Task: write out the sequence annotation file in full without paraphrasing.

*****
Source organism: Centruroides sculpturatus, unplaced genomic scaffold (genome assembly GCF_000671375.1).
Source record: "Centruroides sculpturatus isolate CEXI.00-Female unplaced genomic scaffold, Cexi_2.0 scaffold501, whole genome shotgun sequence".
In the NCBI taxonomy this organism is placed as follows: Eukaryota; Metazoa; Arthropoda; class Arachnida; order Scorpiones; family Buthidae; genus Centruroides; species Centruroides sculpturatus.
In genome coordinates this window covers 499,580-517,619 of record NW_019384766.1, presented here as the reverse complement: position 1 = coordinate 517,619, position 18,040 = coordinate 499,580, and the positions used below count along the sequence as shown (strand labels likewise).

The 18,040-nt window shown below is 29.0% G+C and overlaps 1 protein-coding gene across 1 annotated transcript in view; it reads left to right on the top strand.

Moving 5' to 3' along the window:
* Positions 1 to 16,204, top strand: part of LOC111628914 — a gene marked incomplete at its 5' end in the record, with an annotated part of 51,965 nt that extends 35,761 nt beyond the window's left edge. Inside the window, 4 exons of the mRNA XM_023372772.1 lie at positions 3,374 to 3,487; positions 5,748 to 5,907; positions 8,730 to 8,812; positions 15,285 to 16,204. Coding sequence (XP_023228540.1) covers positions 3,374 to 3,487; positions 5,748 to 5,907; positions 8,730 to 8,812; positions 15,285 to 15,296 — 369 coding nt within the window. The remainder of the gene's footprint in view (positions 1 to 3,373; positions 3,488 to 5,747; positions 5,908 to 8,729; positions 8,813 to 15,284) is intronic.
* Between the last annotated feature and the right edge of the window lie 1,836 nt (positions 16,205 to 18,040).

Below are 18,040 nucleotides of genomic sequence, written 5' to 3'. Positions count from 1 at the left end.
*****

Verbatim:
Source organism: Centruroides sculpturatus, unplaced genomic scaffold (genome assembly GCF_000671375.1).
Source record: "Centruroides sculpturatus isolate CEXI.00-Female unplaced genomic scaffold, Cexi_2.0 scaffold501, whole genome shotgun sequence".
In the NCBI taxonomy this organism is placed as follows: Eukaryota; Metazoa; Arthropoda; class Arachnida; order Scorpiones; family Buthidae; genus Centruroides; species Centruroides sculpturatus.
In genome coordinates this window covers 499,580-517,619 of record NW_019384766.1, presented here as the reverse complement: position 1 = coordinate 517,619, position 18,040 = coordinate 499,580, and the positions used below count along the sequence as shown (strand labels likewise).

The 18,040-nt window shown below is 29.0% G+C and overlaps 1 protein-coding gene across 1 annotated transcript in view; it reads left to right on the top strand.

Moving 5' to 3' along the window:
* Positions 1 to 16,204, top strand: part of LOC111628914 — a gene marked incomplete at its 5' end in the record, with an annotated part of 51,965 nt that extends 35,761 nt beyond the window's left edge. Inside the window, 4 exons of the mRNA XM_023372772.1 lie at positions 3,374 to 3,487; positions 5,748 to 5,907; positions 8,730 to 8,812; positions 15,285 to 16,204. Coding sequence (XP_023228540.1) covers positions 3,374 to 3,487; positions 5,748 to 5,907; positions 8,730 to 8,812; positions 15,285 to 15,296 — 369 coding nt within the window. The remainder of the gene's footprint in view (positions 1 to 3,373; positions 3,488 to 5,747; positions 5,908 to 8,729; positions 8,813 to 15,284) is intronic.
* Between the last annotated feature and the right edge of the window lie 1,836 nt (positions 16,205 to 18,040).

Below are 18,040 nucleotides of genomic sequence, written 5' to 3'. Positions count from 1 at the left end.